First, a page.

youth

When and How to Have Tough Conversations with Your Kids

 
 
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I had a proud mama moment this week. My youngest, a budding activist who happens to be a 5th grader, declared she was one of a few kids who raised their hands when the teacher asked who knew of Malala. She then apparently took over the discussion about girls’ education and Malala’s efforts, having not only read the book, but watched the documentary, He Named Me Malala.

Malala is her hero.

She knows about the youngest Nobel Peace Prize recipient because I bought her the Junior edition in 3rd grade. In 4th grade, I pulled her out of school when limited viewing of the film came to town. And, we’ve continued to discuss global inequity, girls there vs. here, how education decreases terrorism, and the overall privilege she enjoys. She stayed up late the night CNN aired Michelle Obama’s We Will Rise, celebrated Advent with the family at the After Spring Syrian Refugee documentary, and cried with me over Hidden Figures last week.

She’s an activist because of me. She’s a little women’s rights campaigner because of me.

And I’m proud.

A friend asked how to have tough conversations with kids and I knew, he was referencing porn, sex and sexuality, online safety, suicide… all the things we parents muster up the courage to address. We look for books and ask our elders, hoping for an easy, miraculously “safe” way to handle these sensitive topics. And then, if we’re intentional, we schedule a night, a breakfast, a weekend to convey the information, breathing a sigh of relief. We expect behavioral adaptations will follow.

What if they don’t?

Are my kids the only ones who have a short attention span? Is my son the only teen who says “got it” ten billion times a week as the most obvious attempt at covering up a blow off? Surely, I’m not the only parent who repeats herself.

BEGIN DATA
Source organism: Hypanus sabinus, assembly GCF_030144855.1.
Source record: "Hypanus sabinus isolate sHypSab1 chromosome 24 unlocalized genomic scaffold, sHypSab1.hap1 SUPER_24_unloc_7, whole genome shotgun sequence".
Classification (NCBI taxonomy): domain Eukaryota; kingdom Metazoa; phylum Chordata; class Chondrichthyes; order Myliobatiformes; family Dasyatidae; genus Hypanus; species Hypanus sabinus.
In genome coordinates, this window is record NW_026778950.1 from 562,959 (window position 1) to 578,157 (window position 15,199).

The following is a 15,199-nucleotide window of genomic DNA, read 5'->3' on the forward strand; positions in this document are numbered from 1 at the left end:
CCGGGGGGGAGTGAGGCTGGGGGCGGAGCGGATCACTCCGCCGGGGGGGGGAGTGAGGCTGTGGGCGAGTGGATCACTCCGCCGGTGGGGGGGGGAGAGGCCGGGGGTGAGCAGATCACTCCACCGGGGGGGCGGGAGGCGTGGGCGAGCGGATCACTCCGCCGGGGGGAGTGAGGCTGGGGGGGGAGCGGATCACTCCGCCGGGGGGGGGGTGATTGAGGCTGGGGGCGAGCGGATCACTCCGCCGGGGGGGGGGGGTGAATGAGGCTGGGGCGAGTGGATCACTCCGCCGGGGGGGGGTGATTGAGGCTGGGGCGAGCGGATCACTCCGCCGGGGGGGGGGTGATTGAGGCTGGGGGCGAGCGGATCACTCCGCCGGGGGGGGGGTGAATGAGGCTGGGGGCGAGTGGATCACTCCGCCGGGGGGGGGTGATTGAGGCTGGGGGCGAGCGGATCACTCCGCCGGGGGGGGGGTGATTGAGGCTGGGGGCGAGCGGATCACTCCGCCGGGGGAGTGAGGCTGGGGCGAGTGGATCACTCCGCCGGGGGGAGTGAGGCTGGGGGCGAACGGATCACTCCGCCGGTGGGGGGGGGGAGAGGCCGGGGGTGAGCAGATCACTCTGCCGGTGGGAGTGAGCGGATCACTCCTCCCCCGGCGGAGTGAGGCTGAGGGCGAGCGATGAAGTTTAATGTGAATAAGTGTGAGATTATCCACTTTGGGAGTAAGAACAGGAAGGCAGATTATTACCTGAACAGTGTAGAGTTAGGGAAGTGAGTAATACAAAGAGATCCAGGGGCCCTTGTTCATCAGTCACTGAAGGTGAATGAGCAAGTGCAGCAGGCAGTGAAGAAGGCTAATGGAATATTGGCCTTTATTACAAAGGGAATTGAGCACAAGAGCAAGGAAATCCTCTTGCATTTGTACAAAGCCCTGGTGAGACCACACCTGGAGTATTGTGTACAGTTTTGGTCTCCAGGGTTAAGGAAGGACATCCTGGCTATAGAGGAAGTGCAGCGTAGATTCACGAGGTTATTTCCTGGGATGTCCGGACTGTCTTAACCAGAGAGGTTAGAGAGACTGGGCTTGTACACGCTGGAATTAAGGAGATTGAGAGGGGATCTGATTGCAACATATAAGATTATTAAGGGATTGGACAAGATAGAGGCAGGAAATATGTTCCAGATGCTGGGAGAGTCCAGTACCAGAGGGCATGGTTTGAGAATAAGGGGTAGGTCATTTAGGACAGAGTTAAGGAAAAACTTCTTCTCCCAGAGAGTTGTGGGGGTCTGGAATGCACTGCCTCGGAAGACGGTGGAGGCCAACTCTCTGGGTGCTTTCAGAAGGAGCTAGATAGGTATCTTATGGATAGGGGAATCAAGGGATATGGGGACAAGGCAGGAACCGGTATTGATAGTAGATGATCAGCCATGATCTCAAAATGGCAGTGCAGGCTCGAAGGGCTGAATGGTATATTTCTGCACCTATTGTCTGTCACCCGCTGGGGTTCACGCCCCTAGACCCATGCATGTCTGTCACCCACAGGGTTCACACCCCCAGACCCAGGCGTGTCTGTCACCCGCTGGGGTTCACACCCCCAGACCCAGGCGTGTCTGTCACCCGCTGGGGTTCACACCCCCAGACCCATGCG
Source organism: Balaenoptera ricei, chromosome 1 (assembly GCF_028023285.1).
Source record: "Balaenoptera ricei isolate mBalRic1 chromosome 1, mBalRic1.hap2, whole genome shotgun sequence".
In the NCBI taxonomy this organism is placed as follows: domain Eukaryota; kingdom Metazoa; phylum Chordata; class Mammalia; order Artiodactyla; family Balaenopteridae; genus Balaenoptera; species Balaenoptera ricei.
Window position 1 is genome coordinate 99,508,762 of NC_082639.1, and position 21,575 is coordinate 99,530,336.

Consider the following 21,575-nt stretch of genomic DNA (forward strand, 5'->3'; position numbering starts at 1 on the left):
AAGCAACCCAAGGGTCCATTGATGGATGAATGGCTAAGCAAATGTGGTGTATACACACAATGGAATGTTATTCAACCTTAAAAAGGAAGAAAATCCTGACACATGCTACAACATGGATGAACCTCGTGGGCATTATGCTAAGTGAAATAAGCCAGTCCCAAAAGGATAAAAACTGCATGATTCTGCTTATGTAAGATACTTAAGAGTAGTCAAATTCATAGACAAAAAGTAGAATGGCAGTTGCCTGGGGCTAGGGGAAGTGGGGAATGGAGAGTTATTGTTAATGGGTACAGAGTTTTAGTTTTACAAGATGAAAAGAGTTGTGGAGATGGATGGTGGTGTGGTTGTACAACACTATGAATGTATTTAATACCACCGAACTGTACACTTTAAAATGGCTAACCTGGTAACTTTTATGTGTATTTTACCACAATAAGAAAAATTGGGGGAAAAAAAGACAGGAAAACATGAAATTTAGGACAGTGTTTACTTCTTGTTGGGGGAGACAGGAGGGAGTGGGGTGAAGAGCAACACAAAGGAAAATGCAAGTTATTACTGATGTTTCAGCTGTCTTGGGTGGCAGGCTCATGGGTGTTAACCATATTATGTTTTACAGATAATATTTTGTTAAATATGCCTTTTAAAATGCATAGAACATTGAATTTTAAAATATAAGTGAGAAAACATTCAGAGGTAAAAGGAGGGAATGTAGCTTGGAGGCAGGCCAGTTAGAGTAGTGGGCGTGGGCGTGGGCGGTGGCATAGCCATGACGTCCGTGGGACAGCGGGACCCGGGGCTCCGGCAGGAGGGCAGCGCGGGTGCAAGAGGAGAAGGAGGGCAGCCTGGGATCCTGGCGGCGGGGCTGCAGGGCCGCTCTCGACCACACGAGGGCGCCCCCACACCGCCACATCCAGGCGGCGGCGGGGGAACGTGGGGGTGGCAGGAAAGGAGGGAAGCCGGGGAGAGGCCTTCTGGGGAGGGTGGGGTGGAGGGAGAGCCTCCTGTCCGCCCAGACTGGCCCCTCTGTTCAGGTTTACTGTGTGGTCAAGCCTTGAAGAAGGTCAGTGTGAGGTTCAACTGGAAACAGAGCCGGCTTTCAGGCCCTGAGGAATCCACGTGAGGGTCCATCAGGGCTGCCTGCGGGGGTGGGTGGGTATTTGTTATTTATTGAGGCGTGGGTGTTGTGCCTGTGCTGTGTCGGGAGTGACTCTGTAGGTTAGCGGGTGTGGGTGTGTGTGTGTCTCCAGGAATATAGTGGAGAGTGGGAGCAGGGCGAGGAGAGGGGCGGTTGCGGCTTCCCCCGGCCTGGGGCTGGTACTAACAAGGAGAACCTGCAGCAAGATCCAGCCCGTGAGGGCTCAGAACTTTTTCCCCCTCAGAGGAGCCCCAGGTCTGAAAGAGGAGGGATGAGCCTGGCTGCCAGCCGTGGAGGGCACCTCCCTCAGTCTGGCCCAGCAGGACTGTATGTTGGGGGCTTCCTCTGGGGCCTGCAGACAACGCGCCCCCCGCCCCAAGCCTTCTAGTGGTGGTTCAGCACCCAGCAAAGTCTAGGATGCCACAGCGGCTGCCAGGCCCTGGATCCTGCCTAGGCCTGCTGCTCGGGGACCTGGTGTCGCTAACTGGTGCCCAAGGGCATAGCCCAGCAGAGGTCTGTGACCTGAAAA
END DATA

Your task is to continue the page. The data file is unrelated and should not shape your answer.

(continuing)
I think osmosis is more effective than a fire hose. Hanging truth upon experience is what makes meaning. Slow parenting looks like repetition over time plus example. And this? This is not accomplished in a singular event.

We cannot teach our kids media literacy over dinner. We won’t raise sexually pure kids as a result of one special weekend. We will not inoculate them from peer pressure after one bullying presentation.

How do parents have tough conversations with their kids? Start young. Don’t stop.

My 10-year old can handle watching a film about Syrian refugees because we’ve talked extensively about global issues. She could read about Malala’s volatile and dangerous life at age 8 because I didn’t shield her from the world’s pain. She wears a “People Don’t Buy People” sweatshirt to school because she gets modern day slavery. Even if she doesn’t fully understand it or picture what it entails, she gets people being forced to do something they never wanted to do.

Raising children to engage the brokenness and darkness and glories of the world as adults requires exposing them to the brokenness and darkness and glories of the world as kids (in age appropriate chunks). As Kate Conner, author of Enough, writes, “Crack the door and let all of the broken, beautiful humanity flood in like a sunbeam. Let it in; let it move her. Let it inspire her, wreck her, challenge her. Let it change her. If you want her to catch the fire, you’re going to have to put her near a flame.”

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If you want to have tough conversations with your kids, you’re going to have to get them near the flame. And of course, you’re going to have get near the flame too.

 

She started selling herself at 14, but her journey is amazing

I'm pleased to have Sheli Massie guest post today. Her transparent and raw story informs so much of what I see in the youth for whom I give sex trafficking prevention trainings. Having a hopeful journey as an example is invaluable. Thanks Sheli for sharing! ***********************************************************

SHE SOLD